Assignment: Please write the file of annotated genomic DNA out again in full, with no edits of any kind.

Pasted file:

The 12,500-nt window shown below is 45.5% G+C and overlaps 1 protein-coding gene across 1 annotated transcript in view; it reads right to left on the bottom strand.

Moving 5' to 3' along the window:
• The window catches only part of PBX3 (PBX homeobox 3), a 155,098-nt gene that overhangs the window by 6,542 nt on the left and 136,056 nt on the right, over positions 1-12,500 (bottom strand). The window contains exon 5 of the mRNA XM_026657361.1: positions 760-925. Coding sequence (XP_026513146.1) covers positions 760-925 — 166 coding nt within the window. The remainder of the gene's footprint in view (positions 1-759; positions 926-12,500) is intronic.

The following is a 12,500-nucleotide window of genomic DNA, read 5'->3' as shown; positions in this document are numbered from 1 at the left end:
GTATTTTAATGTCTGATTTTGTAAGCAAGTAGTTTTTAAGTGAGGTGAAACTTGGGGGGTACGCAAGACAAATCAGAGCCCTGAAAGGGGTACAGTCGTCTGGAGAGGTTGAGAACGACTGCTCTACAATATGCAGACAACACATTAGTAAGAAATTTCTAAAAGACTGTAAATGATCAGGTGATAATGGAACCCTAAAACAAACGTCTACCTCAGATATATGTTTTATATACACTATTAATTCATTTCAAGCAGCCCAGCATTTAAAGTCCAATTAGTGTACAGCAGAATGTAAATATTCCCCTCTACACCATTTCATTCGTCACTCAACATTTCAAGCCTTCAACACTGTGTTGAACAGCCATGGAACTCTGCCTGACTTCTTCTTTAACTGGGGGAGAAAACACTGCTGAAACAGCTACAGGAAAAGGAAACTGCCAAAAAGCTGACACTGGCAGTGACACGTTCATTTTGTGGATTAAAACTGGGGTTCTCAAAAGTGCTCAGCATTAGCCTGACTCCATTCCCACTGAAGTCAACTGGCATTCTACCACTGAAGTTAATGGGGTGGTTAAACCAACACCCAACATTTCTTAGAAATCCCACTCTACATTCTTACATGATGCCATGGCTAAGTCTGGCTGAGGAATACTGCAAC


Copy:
The 12,500-nt window shown below is 45.5% G+C and overlaps 1 protein-coding gene across 1 annotated transcript in view; it reads right to left on the bottom strand.

Moving 5' to 3' along the window:
• The window catches only part of PBX3 (PBX homeobox 3), a 155,098-nt gene that overhangs the window by 6,542 nt on the left and 136,056 nt on the right, over positions 1-12,500 (bottom strand). The window contains exon 5 of the mRNA XM_026657361.1: positions 760-925. Coding sequence (XP_026513146.1) covers positions 760-925 — 166 coding nt within the window. The remainder of the gene's footprint in view (positions 1-759; positions 926-12,500) is intronic.

The following is a 12,500-nucleotide window of genomic DNA, read 5'->3' as shown; positions in this document are numbered from 1 at the left end:
GTATTTTAATGTCTGATTTTGTAAGCAAGTAGTTTTTAAGTGAGGTGAAACTTGGGGGGTACGCAAGACAAATCAGAGCCCTGAAAGGGGTACAGTCGTCTGGAGAGGTTGAGAACGACTGCTCTACAATATGCAGACAACACATTAGTAAGAAATTTCTAAAAGACTGTAAATGATCAGGTGATAATGGAACCCTAAAACAAACGTCTACCTCAGATATATGTTTTATATACACTATTAATTCATTTCAAGCAGCCCAGCATTTAAAGTCCAATTAGTGTACAGCAGAATGTAAATATTCCCCTCTACACCATTTCATTCGTCACTCAACATTTCAAGCCTTCAACACTGTGTTGAACAGCCATGGAACTCTGCCTGACTTCTTCTTTAACTGGGGGAGAAAACACTGCTGAAACAGCTACAGGAAAAGGAAACTGCCAAAAAGCTGACACTGGCAGTGACACGTTCATTTTGTGGATTAAAACTGGGGTTCTCAAAAGTGCTCAGCATTAGCCTGACTCCATTCCCACTGAAGTCAACTGGCATTCTACCACTGAAGTTAATGGGGTGGTTAAACCAACACCCAACATTTCTTAGAAATCCCACTCTACATTCTTACATGATGCCATGGCTAAGTCTGGCTGAGGAATACTGCAAC